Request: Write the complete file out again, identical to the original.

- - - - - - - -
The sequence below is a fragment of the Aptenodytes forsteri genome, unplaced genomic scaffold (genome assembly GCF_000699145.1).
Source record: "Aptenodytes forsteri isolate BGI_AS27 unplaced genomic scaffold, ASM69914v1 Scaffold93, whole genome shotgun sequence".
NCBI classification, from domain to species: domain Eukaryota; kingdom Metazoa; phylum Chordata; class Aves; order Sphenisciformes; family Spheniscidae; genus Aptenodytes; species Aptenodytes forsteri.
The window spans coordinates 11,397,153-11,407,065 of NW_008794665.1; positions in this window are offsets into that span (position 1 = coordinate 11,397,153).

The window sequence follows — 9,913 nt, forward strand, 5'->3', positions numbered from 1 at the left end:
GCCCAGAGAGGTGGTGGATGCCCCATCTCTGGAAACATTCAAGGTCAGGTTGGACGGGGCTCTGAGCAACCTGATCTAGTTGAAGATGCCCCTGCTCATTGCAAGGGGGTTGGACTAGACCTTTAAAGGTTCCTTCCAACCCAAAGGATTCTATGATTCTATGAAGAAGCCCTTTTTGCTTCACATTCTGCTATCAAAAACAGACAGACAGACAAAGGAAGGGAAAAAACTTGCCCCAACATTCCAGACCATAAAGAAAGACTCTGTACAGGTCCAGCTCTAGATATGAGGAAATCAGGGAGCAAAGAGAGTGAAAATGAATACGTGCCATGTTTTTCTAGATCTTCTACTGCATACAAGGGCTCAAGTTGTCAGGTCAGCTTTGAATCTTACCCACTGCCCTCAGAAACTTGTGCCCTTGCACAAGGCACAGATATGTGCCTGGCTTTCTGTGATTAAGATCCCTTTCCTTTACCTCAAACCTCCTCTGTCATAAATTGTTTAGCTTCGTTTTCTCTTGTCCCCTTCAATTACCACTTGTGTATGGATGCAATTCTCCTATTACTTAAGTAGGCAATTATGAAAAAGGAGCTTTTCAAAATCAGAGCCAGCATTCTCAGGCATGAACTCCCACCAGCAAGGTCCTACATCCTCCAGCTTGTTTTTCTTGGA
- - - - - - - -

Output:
The sequence below is a fragment of the Aptenodytes forsteri genome, unplaced genomic scaffold (genome assembly GCF_000699145.1).
Source record: "Aptenodytes forsteri isolate BGI_AS27 unplaced genomic scaffold, ASM69914v1 Scaffold93, whole genome shotgun sequence".
NCBI classification, from domain to species: domain Eukaryota; kingdom Metazoa; phylum Chordata; class Aves; order Sphenisciformes; family Spheniscidae; genus Aptenodytes; species Aptenodytes forsteri.
The window spans coordinates 11,397,153-11,407,065 of NW_008794665.1; positions in this window are offsets into that span (position 1 = coordinate 11,397,153).

The window sequence follows — 9,913 nt, forward strand, 5'->3', positions numbered from 1 at the left end:
GCCCAGAGAGGTGGTGGATGCCCCATCTCTGGAAACATTCAAGGTCAGGTTGGACGGGGCTCTGAGCAACCTGATCTAGTTGAAGATGCCCCTGCTCATTGCAAGGGGGTTGGACTAGACCTTTAAAGGTTCCTTCCAACCCAAAGGATTCTATGATTCTATGAAGAAGCCCTTTTTGCTTCACATTCTGCTATCAAAAACAGACAGACAGACAAAGGAAGGGAAAAAACTTGCCCCAACATTCCAGACCATAAAGAAAGACTCTGTACAGGTCCAGCTCTAGATATGAGGAAATCAGGGAGCAAAGAGAGTGAAAATGAATACGTGCCATGTTTTTCTAGATCTTCTACTGCATACAAGGGCTCAAGTTGTCAGGTCAGCTTTGAATCTTACCCACTGCCCTCAGAAACTTGTGCCCTTGCACAAGGCACAGATATGTGCCTGGCTTTCTGTGATTAAGATCCCTTTCCTTTACCTCAAACCTCCTCTGTCATAAATTGTTTAGCTTCGTTTTCTCTTGTCCCCTTCAATTACCACTTGTGTATGGATGCAATTCTCCTATTACTTAAGTAGGCAATTATGAAAAAGGAGCTTTTCAAAATCAGAGCCAGCATTCTCAGGCATGAACTCCCACCAGCAAGGTCCTACATCCTCCAGCTTGTTTTTCTTGGA